Aspirin and omperazole may cause other side effects. Call your doctor if you have any unusual problems while taking this medication.
If you experience a serious side effect, you or your doctor may send a report to the Food and Drug Administration's (FDA) MedWatch Adverse Event Reporting program online (http://www.fda.gov/Safety/MedWatch) or by phone (1-800-332-1088).
What should I know about storage and disposal of this medication?
Keep this medication in the container it came in, tightly closed, and out of reach of children. Store it at room temperature and away from excess heat and moisture (not in the bathroom). Your medication may come with a desiccant packet (small packet that contains a substance that absorbs moisture to keep the medication dry) in the container. Leave the packet in the bottle, do not throw it away.
It is important to keep all medication out of sight and reach of children as many containers (such as weekly pill minders and those for eye drops, creams, patches, and inhalers) are not child-resistant and young children can open them easily. To protect young children from poisoning, always lock safety caps and immediately place the medication in a safe location – one that is up and away and out of their sight and reach. http://www.upandaway.org
Unneeded medications should be disposed of in special ways to ensure that pets, children, and other people cannot consume them. However, you should not flush this medication down the toilet. Instead, the best way to dispose of your medication is through a medicine take-back program. Talk to your pharmacist or contact your local garbage/recycling department to learn about take-back programs in your community. See the FDA's Safe Disposal of Medicines website (http://goo.gl/c4Rm4p) for more information if you do not have access to a take-back program.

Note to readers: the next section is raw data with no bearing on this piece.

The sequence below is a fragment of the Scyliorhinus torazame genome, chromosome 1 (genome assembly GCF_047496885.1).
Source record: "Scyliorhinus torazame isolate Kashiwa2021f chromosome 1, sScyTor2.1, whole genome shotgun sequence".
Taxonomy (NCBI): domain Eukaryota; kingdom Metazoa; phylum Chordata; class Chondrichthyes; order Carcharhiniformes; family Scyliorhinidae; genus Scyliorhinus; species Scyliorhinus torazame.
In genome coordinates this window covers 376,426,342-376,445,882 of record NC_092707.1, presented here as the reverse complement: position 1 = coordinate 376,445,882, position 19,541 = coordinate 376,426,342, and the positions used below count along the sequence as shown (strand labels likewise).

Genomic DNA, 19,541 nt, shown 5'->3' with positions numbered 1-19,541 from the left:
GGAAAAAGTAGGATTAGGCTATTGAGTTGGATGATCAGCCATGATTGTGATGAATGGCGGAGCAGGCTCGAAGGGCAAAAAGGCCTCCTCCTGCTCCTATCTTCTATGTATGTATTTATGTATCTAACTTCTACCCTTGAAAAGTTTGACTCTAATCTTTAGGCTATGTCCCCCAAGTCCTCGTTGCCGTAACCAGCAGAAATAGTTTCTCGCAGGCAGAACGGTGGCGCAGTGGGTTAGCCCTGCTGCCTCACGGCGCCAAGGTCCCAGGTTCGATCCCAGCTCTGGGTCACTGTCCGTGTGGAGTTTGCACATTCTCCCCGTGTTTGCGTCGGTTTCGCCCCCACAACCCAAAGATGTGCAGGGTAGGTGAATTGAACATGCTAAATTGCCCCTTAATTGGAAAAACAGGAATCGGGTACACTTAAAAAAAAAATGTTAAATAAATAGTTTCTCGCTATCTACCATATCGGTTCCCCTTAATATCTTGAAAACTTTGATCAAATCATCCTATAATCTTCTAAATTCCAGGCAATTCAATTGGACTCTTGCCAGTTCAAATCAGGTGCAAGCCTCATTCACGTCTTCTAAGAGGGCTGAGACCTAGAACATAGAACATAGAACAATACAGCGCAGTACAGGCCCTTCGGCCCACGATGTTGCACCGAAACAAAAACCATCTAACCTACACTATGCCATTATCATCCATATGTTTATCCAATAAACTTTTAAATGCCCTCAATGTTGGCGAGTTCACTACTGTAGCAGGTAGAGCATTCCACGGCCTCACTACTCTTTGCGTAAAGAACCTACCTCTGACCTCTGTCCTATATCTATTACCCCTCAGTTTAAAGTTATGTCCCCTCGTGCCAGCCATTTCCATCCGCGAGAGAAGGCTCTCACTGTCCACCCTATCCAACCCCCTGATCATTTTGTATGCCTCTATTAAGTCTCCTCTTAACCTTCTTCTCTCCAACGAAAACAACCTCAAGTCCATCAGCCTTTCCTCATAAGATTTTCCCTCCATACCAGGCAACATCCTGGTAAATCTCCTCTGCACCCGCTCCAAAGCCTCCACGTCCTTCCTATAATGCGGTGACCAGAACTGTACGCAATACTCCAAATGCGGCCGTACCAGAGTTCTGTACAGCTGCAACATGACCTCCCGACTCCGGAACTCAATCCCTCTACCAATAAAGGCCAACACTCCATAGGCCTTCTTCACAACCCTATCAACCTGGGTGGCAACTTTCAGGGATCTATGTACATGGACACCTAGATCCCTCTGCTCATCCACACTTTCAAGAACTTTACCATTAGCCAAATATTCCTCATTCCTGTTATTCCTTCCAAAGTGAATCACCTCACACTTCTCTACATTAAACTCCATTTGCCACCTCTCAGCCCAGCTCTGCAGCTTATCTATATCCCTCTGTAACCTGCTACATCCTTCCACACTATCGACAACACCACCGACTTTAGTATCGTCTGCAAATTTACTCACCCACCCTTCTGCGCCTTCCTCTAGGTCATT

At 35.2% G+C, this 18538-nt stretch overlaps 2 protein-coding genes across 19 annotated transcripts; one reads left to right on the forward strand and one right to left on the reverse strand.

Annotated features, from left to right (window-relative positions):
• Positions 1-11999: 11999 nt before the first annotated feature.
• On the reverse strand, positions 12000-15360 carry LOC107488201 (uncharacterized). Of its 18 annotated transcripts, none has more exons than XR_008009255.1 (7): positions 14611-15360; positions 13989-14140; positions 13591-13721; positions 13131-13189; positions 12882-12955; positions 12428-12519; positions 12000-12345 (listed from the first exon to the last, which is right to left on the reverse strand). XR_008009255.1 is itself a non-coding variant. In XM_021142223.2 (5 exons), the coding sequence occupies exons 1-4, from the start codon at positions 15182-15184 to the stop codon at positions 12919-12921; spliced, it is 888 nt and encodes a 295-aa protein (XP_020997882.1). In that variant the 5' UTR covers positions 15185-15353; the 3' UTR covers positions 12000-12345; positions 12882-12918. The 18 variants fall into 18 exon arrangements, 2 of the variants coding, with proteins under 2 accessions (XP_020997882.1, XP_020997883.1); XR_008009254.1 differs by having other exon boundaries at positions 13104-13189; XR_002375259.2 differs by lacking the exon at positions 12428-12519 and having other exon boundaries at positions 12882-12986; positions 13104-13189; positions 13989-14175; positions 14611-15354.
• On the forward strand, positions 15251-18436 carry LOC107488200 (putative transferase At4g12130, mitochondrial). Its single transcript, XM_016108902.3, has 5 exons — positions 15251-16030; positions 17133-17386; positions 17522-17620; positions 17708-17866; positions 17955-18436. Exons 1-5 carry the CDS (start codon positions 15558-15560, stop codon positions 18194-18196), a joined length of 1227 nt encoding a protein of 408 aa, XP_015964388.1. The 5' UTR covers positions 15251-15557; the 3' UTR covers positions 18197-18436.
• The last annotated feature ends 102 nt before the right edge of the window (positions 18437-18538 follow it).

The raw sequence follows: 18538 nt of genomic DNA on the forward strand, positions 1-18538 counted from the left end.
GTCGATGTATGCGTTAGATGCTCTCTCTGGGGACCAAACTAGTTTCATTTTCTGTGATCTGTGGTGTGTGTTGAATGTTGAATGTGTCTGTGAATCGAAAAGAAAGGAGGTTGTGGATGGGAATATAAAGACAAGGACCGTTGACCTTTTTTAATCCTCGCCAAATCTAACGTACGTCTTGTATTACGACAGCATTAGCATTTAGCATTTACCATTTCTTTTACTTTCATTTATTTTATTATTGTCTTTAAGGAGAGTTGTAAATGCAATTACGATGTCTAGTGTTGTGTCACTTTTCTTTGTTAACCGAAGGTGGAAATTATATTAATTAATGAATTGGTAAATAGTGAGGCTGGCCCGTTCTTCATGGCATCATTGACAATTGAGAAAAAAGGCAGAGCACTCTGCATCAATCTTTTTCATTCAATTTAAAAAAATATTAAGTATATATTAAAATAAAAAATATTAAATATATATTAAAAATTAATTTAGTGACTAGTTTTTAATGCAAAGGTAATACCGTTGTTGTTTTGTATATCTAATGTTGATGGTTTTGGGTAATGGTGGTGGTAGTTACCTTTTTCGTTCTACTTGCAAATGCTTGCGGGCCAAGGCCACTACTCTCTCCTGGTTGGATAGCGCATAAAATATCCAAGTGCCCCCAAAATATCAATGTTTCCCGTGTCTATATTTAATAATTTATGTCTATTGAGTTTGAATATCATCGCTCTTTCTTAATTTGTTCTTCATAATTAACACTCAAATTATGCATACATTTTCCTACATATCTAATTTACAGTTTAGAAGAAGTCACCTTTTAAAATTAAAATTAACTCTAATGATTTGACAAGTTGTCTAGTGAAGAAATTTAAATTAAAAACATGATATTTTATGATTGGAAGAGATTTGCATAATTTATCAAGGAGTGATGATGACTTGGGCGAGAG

In case of emergency/overdose
In case of overdose, call the poison control helpline at 1-800-222-1222. Information is also available online at https://www.poisonhelp.org/help. If the victim has collapsed, had a seizure, has trouble breathing, or can't be awakened, immediately call emergency services at 911.
Symptoms of overdose may include:
- ringing in the ears
- blurred vision
- rapid heartbeat
- dry mouth
What other information should I know?
Keep all appointments with your doctor and the laboratory. Your doctor may order certain laboratory tests before and during your treatment, especially if you have severe diarrhea.
Before having any laboratory test, tell your doctor and the laboratory personnel that you are taking aspirin and omperazole.
It is important for you to keep a written list of all of the prescription and nonprescription (over-the-counter) medicines you are taking, as well as any products such as vitamins, minerals, or other dietary supplements. You should bring this list with you each time you visit a doctor or if you are admitted to a hospital. It is also important information to carry with you in case of emergencies.